It’s nice that there are no hard-coded duplicates and that any changes to the margin size can be done in one place. Plus, the actual CSS output is unchanged. In fact, preprocessor variables and mixins used in this way really only make the source stylesheets more manageable, while leaving the CSS output essentially unchanged (at best) or even more bloated (at worst).

Let’s reproduce our styling using the atomic approach:

LESS

@std-margin: 16px;

.fl-st { float: left; }

.mr-1 { margin-right: @std-margin; }
.mb-1 { margin-bottom: @std-margin; }

.c-w { color: white; }
.c-pr { color: teal; }

.fz-sm { font-size: 85%; }

HTML

<a class="fl-st mr-1 c-w" ... >foo</a>

<a class="fl-st mr-1 c-pr fz-sm" ... >bar</a>

<img class="fl-st mr-1 mb-1" ... />

The atomicity of the pieces is conducive to minimal CSS bloat and optimal code reuse. Indeed, the HTML is more bloated because of the increased number of class names in use, but the designers at Yahoo have reported a net savings in total size between the CSS and the HTML.

Why not just use inline styles?

At this point you may be asking yourself, How this is any different/better/worse than just using inline styles in my HTML?

First, inline styles are king in the realm of specificity. Atomic CSS classes are just simple classes with low specificity, meaning that you can override atomic css styles easily and comfortably without nasty specificity chaining.

Second, inline styles are unsightly, bloat your HTML like crazy, and are hard to maintain. Atomic stylesheets are clean, concise, and highly maintainable.

Why you should try it

Now for the hard sell—you should really try it. We’re not saying it’s the perfect solution to all your CSS challenges, but it’s certainly a tool worth exploring. Here’s why we like it so far:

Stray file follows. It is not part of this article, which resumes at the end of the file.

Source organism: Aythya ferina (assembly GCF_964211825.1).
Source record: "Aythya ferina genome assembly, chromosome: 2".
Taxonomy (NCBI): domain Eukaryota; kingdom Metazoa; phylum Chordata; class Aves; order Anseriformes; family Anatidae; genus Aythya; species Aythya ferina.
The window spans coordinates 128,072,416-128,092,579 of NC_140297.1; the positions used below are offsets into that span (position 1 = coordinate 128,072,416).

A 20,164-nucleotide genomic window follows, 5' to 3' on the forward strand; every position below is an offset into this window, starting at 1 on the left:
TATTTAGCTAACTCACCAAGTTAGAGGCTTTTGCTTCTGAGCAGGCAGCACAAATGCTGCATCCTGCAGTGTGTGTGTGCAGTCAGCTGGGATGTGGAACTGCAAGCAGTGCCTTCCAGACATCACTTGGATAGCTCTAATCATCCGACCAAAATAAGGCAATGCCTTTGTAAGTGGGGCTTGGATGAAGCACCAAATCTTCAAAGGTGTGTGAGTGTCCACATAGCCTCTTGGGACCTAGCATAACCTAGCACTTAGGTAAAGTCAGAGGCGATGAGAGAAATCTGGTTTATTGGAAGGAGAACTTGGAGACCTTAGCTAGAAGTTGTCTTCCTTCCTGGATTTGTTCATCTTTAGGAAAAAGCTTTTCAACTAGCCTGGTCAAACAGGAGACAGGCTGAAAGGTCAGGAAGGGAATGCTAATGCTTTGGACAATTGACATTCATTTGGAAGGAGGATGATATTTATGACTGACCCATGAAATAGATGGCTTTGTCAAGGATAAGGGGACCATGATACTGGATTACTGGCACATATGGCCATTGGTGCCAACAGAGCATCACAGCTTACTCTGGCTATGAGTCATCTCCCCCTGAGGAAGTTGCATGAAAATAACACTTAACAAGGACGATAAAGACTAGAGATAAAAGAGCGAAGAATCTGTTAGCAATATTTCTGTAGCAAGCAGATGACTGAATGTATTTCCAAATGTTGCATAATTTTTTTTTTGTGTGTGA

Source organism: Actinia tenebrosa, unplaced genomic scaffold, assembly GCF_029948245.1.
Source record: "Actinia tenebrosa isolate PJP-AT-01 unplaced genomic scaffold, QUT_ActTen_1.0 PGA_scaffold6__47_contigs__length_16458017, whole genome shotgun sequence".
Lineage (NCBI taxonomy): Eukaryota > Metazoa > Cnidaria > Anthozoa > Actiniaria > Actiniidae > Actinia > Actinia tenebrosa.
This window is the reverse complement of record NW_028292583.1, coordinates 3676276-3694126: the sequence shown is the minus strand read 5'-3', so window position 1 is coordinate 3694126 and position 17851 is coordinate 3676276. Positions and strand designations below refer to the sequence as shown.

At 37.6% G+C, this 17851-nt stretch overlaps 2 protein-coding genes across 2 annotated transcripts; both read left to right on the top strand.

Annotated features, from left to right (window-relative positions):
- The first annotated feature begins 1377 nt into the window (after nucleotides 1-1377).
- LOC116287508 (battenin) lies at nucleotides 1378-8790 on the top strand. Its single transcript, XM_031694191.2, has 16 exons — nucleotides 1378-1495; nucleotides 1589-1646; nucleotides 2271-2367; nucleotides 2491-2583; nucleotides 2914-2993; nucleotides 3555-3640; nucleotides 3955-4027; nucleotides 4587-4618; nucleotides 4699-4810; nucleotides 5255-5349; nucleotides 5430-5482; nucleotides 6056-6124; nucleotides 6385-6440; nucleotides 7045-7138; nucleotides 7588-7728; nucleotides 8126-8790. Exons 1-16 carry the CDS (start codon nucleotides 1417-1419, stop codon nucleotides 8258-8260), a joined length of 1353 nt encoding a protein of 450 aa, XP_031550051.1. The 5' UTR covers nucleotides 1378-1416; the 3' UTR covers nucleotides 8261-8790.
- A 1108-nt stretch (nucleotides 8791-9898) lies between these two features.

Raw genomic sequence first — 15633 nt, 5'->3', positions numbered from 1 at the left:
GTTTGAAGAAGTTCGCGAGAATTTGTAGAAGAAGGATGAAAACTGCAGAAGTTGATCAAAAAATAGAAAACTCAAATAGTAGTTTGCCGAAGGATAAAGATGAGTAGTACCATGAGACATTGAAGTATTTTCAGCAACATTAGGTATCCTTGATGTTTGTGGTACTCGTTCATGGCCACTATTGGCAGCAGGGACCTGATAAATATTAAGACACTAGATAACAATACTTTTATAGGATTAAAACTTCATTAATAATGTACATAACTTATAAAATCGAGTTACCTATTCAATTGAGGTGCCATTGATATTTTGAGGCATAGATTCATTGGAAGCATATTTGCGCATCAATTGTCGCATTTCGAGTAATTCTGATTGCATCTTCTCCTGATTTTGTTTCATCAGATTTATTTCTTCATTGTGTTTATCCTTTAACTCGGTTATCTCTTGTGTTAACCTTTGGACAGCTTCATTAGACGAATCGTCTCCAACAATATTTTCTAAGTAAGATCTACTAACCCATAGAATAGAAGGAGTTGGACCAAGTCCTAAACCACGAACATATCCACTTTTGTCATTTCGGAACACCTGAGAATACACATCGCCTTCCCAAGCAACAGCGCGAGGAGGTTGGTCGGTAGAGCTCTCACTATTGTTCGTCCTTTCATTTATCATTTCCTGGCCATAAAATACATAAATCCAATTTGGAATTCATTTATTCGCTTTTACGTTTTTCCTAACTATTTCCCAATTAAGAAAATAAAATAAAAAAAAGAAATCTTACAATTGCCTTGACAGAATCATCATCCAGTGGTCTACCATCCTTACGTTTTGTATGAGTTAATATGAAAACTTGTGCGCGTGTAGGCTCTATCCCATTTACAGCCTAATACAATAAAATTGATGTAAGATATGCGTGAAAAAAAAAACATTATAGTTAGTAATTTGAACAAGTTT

Style consistency

Having a tight core of standard styles keeps your visual design consistent. Having standard margin or padding values, for instance, will ensure that elements are spaced evenly and consistently throughout your site or application.

Atomic styles make change easy

Say you want to change your standard margin from 16px to 20px, or switch your primary color from blue to purple. With inline styles, you’d have to go through the entire project to find and replace them all. With an atomic stylesheet, you just make the changes in a few places. You’ll probably only need to change it in one place if you’re using a CSS preprocessor and variables.

Improved Workflow

Atomic CSS lets you build the basic stuff quickly. That way, you can spend your time writing custom styles for the more interesting elements of your design. The best part about using atomic styles to build golucid.co was that we didn’t need to write new styles for each new HTML element. On several occasions, we started writing new semantic classes only to realize that the same styling could be applied with just our atomic classes. The stylesheet started small and stayed that way.

Caveats

Though we found advantages with the atomic approach, we also came across some shortcomings, the most prominent of which was dealing with responsive designs. For example, if your main section has the class m-3 for a 30px margin, but you’d like to reduce that to 15px at a small device width, you would need to use another class like m-3-sm in addition to your m-3 class. At this point, the 3 in m-3-sm loses some of its meaning. It’s easy to see that adding a lot of responsive-specific classes could make the markup unwieldy and the stylesheet larger.

Conclusion

Atomic CSS is a great tool when adjusted to meet your needs. For example, you could use semantic classes for visual styling (colors, borders, backgrounds, etc.) and use atomic classes for spacing and layout. You can also create slightly more complex classes for your atomic style sheet that replace a commonly occurring set of styles (some call these classes “molecules”). What’s important is that Atomic CSS meets your needs instead of the other way around.

Remember: tools, not rules.

Published at DZone with permission of Brian Pugh, author and DZone MVB. (source)